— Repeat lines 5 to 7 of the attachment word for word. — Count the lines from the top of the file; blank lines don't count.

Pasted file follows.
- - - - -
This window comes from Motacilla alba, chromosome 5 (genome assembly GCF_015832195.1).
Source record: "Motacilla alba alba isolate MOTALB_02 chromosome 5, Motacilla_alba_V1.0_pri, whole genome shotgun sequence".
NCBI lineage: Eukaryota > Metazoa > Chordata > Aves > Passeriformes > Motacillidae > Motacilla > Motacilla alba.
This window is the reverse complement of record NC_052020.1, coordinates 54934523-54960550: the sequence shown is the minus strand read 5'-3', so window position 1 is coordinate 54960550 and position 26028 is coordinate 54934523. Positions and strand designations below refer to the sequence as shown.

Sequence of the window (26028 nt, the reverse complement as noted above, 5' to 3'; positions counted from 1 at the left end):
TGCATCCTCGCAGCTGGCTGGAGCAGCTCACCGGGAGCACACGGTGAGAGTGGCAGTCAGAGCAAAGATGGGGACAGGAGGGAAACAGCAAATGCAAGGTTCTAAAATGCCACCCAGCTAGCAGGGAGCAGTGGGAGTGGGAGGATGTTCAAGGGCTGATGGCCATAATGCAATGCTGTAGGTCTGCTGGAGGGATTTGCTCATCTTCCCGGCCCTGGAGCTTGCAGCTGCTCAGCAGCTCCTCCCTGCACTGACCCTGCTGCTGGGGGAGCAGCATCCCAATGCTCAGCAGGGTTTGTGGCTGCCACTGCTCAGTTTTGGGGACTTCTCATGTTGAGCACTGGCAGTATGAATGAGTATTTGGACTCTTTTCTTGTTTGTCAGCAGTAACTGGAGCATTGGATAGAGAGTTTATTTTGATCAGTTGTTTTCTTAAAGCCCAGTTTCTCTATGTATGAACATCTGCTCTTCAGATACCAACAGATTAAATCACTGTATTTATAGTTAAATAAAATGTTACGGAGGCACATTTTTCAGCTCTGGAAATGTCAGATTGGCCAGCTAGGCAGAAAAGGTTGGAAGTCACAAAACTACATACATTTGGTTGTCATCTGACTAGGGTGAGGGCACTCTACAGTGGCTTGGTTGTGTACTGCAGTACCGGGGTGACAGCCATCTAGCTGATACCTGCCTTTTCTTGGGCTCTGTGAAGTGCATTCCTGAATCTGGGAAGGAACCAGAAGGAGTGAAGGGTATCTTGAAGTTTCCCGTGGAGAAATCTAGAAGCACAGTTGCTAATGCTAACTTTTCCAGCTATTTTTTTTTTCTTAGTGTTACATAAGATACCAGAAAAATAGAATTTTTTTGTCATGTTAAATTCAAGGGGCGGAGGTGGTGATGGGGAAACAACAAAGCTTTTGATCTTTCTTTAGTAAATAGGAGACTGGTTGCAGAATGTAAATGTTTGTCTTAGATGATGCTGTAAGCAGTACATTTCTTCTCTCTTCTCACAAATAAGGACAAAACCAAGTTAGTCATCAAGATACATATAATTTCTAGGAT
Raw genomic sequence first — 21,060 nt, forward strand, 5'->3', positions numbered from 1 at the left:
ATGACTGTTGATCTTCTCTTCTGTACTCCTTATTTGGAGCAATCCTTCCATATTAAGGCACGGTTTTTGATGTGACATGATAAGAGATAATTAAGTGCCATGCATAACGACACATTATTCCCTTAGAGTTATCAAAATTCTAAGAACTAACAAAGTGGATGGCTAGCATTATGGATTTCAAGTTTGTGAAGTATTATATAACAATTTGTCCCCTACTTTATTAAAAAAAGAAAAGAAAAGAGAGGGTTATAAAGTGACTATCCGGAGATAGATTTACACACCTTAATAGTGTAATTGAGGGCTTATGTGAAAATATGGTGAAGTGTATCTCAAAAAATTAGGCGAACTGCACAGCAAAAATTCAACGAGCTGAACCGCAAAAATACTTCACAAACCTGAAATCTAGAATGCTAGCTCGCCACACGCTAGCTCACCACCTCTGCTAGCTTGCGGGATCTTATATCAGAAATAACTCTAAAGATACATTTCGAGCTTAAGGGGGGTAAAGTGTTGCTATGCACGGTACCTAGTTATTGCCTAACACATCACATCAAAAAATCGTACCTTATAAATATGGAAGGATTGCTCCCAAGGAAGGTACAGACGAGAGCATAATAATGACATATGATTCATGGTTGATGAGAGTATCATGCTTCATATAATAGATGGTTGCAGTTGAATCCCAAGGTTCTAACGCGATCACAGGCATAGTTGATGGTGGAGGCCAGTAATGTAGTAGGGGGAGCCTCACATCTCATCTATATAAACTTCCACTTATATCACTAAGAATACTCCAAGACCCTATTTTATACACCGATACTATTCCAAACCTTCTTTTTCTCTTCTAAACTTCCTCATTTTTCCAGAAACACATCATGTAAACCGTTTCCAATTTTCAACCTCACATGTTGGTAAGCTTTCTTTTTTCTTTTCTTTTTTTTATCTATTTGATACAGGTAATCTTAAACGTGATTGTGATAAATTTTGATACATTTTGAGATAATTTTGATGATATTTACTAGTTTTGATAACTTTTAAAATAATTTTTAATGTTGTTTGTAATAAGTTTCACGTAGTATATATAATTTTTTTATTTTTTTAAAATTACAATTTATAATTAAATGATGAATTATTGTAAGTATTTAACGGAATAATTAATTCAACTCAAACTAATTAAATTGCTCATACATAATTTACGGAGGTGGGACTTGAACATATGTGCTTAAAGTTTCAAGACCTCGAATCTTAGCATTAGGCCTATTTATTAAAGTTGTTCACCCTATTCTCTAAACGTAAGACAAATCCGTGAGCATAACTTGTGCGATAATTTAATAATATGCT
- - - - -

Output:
Sequence of the window (26028 nt, the reverse complement as noted above, 5' to 3'; positions counted from 1 at the left end):
TGCATCCTCGCAGCTGGCTGGAGCAGCTCACCGGGAGCACACGGTGAGAGTGGCAGTCAGAGCAAAGATGGGGACAGGAGGGAAACAGCAAATGCAAGGTTCTAAAATGCCACCCAGCTAGCAGGGAGCAGTGGGAGTGGGAGGATGTTCAAGGGCTGATGGCCATAATGCAATGCTGTAGGTCTGCTGGAGGGATTTGCTCATCTTCCCGGCCCTGGAGCTTGCAGCTGCTCAGCAGCTCCTCCCTGCACTGACCCTGCTGCTGGGGGAGCAGCATCCCAATGCTCAGCAGGGTTTGTGGCTGCCACTGCTCAGTTTTGGGGACTTCTCATGTTGAGCACTGGCAGTATGAATGAGTATTTGGACTCTTTTCTTGTTTGTCAGCAGTAACTGGAGCATTGGATAGAGAGTTTATTTTGATCAGTTGTTTTCTTAAAGCCCAGTTTCTCTATGTATGAACATCTGCTCTTCAGATACCAACAGATTAAATCACTGTATTTATAGTTAAATAAAATGTTACGGAGGCACATTTTTCAGCTCTGGAAATGTCAGATTGGCCAGCTAGGCAGAAAAGGTTGGAAGTCACAAAACTACATACATTTGGTTGTCATCTGACTAGGGTGAGGGCACTCTACAGTGGCTTGGTTGTGTACTGCAGTACCGGGGTGACAGCCATCTAGCTGATACCTGCCTTTTCTTGGGCTCTGTGAAGTGCATTCCTGAATCTGGGAAGGAACCAGAAGGAGTGAAGGGTATCTTGAAGTTTCCCGTGGAGAAATCTAGAAGCACAGTTGCTAATGCTAACTTTTCCAGCTATTTTTTTTTTCTTAGTGTTACATAAGATACCAGAAAAATAGAATTTTTTTGTCATGTTAAATTCAAGGGGCGGAGGTGGTGATGGGGAAACAACAAAGCTTTTGATCTTTCTTTAGTAAATAGGAGACTGGTTGCAGAATGTAAATGTTTGTCTTAGATGATGCTGTAAGCAGTACATTTCTTCTCTCTTCTCACAAATAAGGACAAAACCAAGTTAGTCATCAAGATACATATAATTTCTAGGAT
Raw genomic sequence first — 21,060 nt, forward strand, 5'->3', positions numbered from 1 at the left: